What's the Difference Between Indemnification & Insurance?

The main difference between indemnification and insurance is that the former represents the process of transferring loss responsibility within a contractual relationship, and can exist independent of a policy, while the latter represents the actual contract backed by an insurance company.

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Published May 19, 2020   •   3 minute read

The world of insurance has lots of terms that can be confusing to those new to the subject. It’s a safe bet that no two in the industry get confused as often as indemnity and insurance—for very good reason. This explainer breaks down the differences between them. 


What Is Indemnity?

In an insurance context, an indemnity refers to a contractual obligation for one party to provide compensation in the event of losses on the part of another party. 

Is Indemnity the Same As Insurance?

The short answer is no. Despite some similarities, insurance and indemnity are separate entities altogether, with the key differentiator being that you can have indemnity without an insurance policy (for example, many business contracts include indemnity clauses), but not the other way around. 

Here’s why: Indemnity is the process by which responsibility for losses is explicitly transferred within a contractual relationship. Without this, there’s no way for an insurance policy to establish that accountability—meaning there would be no way to actually enforce its provided protections.

Insurance, on the other hand, is the actual contract, aka policy, mandating financial restitution from an insurance company in the event of losses.    

Indemnification vs. Indemnity

These two terms are often used interchangeably. For example, it is common to see both indemnity clause and indemnification clause describing the same provision within a contract defining legal responsibility for losses.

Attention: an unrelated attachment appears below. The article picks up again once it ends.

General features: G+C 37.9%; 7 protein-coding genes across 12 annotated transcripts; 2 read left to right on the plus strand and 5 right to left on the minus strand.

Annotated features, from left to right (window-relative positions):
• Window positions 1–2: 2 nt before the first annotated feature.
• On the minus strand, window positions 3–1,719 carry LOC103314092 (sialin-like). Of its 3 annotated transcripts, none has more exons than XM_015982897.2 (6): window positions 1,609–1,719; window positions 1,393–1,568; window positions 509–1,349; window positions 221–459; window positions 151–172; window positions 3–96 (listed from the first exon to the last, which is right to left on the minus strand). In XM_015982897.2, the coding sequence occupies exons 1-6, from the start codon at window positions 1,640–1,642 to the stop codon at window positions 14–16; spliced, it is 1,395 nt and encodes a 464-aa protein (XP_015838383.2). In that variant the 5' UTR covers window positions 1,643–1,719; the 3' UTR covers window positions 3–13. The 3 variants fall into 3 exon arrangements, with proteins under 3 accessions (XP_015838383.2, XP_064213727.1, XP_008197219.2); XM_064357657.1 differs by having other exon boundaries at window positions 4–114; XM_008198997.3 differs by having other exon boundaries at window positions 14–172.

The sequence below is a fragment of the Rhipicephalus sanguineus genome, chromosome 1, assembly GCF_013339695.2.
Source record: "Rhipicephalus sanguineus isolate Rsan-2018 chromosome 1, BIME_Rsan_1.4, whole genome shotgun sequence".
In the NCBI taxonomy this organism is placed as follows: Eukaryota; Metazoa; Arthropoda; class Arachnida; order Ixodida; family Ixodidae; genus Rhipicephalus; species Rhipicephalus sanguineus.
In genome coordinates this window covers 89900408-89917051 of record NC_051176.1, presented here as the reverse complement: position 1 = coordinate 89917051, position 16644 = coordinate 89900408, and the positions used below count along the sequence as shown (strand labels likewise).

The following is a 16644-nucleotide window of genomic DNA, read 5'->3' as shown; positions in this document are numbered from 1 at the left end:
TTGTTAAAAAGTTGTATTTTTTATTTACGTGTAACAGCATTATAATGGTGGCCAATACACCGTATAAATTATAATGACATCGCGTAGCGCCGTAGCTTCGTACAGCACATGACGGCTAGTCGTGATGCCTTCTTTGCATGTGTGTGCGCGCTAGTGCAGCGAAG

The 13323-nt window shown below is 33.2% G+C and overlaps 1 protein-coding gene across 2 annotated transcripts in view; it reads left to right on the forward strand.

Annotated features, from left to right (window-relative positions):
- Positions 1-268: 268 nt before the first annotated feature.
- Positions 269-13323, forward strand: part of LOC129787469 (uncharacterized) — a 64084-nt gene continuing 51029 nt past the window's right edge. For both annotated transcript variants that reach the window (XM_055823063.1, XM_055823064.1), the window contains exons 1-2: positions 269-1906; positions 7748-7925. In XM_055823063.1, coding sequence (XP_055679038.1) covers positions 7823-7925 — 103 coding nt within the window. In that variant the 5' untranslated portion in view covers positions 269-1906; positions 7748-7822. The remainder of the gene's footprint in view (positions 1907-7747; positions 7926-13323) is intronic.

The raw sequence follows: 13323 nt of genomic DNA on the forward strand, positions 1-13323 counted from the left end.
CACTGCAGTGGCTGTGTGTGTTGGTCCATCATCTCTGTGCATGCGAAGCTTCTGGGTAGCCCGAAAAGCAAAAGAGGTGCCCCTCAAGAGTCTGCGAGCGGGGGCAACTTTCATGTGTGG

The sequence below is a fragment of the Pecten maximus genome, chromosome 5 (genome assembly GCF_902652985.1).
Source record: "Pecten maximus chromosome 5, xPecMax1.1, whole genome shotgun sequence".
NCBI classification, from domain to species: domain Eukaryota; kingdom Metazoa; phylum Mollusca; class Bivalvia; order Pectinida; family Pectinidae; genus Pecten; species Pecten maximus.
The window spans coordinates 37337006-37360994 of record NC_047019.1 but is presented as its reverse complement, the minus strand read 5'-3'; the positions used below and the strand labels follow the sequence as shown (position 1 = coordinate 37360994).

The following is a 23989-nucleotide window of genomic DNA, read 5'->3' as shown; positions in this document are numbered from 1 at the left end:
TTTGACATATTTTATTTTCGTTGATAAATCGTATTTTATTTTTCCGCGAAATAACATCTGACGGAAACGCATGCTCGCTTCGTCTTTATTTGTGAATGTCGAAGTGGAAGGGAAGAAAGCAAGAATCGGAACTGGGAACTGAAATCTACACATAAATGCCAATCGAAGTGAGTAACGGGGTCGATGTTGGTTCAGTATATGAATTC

In some cases, however, indemnification delineates the act of securing freedom against liability for losses or harm. So when a contract stipulates indemnity from losses on the part of another party, you have achieved this. (However, it would be just as correct to state that you have indemnity.)

Additional Terms

The confusion with indemnity-related insurance terms doesn’t quite end there. Here are several more likely to crop up within such a clause:

  • Indemnitee

An indemnitee is the party in a contract who is free from liability for compensation related to losses. This is the status most of us would strive for in a negotiation.

  • Indemnitor

The indemnitor is the party liable for losses or damages. They bear the financial and legal responsibility in the event of a setback, accident, or other issue that may lead to losses. In an insurance contract, this is typically the insurer.

  • Hold Harmless

Hold harmless is a provision that typically exists within an indemnity clause—and one sometimes confused for the concept of indemnity. Hold harmless language releases an indemnitee from liability for losses. As we now know, indemnity relates to compensation for losses. Thus, it is technically possible to be held harmless for liability while still being responsible for costs, and vice versa. To learn more, check out our hold harmless explainer.

Why Indemnification is Important for Risk Management

Regardless of which exact term is used to describe the indemnity/indemnification process, the key thing to understand from a risk management perspective is that the clause lays out specific financial responsibilities in the event of specific occurrences

As such, in cases where you are the indemnitor, it is vital to ensure the terms of the clause are not overly broad, to limit your risk exposure. 

Conversely, in cases where you are the indemnitee, it is advantageous to ensure the indemnification clause covers every possible eventuality, to guarantee the indemnified party is covering everything they should.

Pay Attention to Contractual Language

It is very easy to misinterpret specific terms within a contract—especially compared to how a court of law may interpret them. If you are currently tracking and reviewing contracts and insurance documents in-house, we recommend you work with legal counsel as well as your insurance professionals to ensure both legal and insurance considerations are addressed in the context of the contract.

How BCS Helps

BCS provides self-service document tracking and full-service document collection, review, and correction for your insurance policies and other contracts. With the BCS App, which is included in both the self-service and full-service solutions, you can keep track of an unlimited number of certificates of insurance.  Ready to get started? Schedule a demo today

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